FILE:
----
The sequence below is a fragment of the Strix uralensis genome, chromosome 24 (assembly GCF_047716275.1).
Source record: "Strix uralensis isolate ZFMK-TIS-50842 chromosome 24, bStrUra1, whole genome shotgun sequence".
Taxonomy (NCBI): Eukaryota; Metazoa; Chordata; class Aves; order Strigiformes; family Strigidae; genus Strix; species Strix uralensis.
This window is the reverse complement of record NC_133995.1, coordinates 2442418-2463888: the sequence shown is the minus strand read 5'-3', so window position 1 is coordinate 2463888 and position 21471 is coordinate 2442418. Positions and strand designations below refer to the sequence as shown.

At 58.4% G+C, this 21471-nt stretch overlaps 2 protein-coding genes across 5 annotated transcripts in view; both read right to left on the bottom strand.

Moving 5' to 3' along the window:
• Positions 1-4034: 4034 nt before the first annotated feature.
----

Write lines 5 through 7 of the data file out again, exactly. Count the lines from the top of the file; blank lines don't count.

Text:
At 58.4% G+C, this 21471-nt stretch overlaps 2 protein-coding genes across 5 annotated transcripts in view; both read right to left on the bottom strand.

Moving 5' to 3' along the window:
• Positions 1-4034: 4034 nt before the first annotated feature.